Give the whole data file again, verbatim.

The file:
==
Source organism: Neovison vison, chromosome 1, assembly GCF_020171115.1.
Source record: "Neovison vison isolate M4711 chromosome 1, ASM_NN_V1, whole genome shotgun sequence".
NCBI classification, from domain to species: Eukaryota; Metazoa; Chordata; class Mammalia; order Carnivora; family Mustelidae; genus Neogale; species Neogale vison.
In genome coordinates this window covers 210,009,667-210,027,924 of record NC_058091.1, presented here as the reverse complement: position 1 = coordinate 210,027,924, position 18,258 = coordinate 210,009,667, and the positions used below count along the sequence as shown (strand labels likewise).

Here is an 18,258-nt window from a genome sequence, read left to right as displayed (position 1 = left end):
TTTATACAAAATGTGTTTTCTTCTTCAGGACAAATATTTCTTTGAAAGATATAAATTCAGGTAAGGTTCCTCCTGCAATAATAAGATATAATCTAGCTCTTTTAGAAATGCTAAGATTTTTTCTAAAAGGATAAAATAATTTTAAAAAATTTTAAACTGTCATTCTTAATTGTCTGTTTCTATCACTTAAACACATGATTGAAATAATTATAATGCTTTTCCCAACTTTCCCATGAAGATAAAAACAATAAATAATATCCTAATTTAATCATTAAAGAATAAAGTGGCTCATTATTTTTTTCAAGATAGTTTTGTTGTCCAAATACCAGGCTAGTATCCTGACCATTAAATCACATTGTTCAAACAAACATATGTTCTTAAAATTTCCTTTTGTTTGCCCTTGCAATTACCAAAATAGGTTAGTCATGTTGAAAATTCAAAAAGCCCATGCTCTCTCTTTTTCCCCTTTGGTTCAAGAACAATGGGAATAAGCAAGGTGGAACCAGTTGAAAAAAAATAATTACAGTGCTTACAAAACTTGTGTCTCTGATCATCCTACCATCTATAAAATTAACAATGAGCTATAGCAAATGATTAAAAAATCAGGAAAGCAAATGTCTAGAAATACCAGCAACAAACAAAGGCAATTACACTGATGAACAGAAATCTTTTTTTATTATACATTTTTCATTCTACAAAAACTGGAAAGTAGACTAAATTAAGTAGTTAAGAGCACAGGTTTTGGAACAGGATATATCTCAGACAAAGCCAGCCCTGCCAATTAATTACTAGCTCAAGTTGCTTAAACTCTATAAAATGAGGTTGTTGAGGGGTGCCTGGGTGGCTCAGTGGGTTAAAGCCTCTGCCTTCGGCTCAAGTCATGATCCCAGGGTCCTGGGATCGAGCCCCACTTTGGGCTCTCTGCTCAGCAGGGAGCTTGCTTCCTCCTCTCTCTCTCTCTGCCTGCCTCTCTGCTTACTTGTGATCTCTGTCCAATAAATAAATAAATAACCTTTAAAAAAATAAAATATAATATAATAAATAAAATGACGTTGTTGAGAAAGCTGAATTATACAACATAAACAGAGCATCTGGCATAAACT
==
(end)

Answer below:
Source organism: Neovison vison, chromosome 1, assembly GCF_020171115.1.
Source record: "Neovison vison isolate M4711 chromosome 1, ASM_NN_V1, whole genome shotgun sequence".
NCBI classification, from domain to species: Eukaryota; Metazoa; Chordata; class Mammalia; order Carnivora; family Mustelidae; genus Neogale; species Neogale vison.
In genome coordinates this window covers 210,009,667-210,027,924 of record NC_058091.1, presented here as the reverse complement: position 1 = coordinate 210,027,924, position 18,258 = coordinate 210,009,667, and the positions used below count along the sequence as shown (strand labels likewise).

Here is an 18,258-nt window from a genome sequence, read left to right as displayed (position 1 = left end):
TTTATACAAAATGTGTTTTCTTCTTCAGGACAAATATTTCTTTGAAAGATATAAATTCAGGTAAGGTTCCTCCTGCAATAATAAGATATAATCTAGCTCTTTTAGAAATGCTAAGATTTTTTCTAAAAGGATAAAATAATTTTAAAAAATTTTAAACTGTCATTCTTAATTGTCTGTTTCTATCACTTAAACACATGATTGAAATAATTATAATGCTTTTCCCAACTTTCCCATGAAGATAAAAACAATAAATAATATCCTAATTTAATCATTAAAGAATAAAGTGGCTCATTATTTTTTTCAAGATAGTTTTGTTGTCCAAATACCAGGCTAGTATCCTGACCATTAAATCACATTGTTCAAACAAACATATGTTCTTAAAATTTCCTTTTGTTTGCCCTTGCAATTACCAAAATAGGTTAGTCATGTTGAAAATTCAAAAAGCCCATGCTCTCTCTTTTTCCCCTTTGGTTCAAGAACAATGGGAATAAGCAAGGTGGAACCAGTTGAAAAAAAATAATTACAGTGCTTACAAAACTTGTGTCTCTGATCATCCTACCATCTATAAAATTAACAATGAGCTATAGCAAATGATTAAAAAATCAGGAAAGCAAATGTCTAGAAATACCAGCAACAAACAAAGGCAATTACACTGATGAACAGAAATCTTTTTTTATTATACATTTTTCATTCTACAAAAACTGGAAAGTAGACTAAATTAAGTAGTTAAGAGCACAGGTTTTGGAACAGGATATATCTCAGACAAAGCCAGCCCTGCCAATTAATTACTAGCTCAAGTTGCTTAAACTCTATAAAATGAGGTTGTTGAGGGGTGCCTGGGTGGCTCAGTGGGTTAAAGCCTCTGCCTTCGGCTCAAGTCATGATCCCAGGGTCCTGGGATCGAGCCCCACTTTGGGCTCTCTGCTCAGCAGGGAGCTTGCTTCCTCCTCTCTCTCTCTCTGCCTGCCTCTCTGCTTACTTGTGATCTCTGTCCAATAAATAAATAAATAACCTTTAAAAAAATAAAATATAATATAATAAATAAAATGACGTTGTTGAGAAAGCTGAATTATACAACATAAACAGAGCATCTGGCATAAACT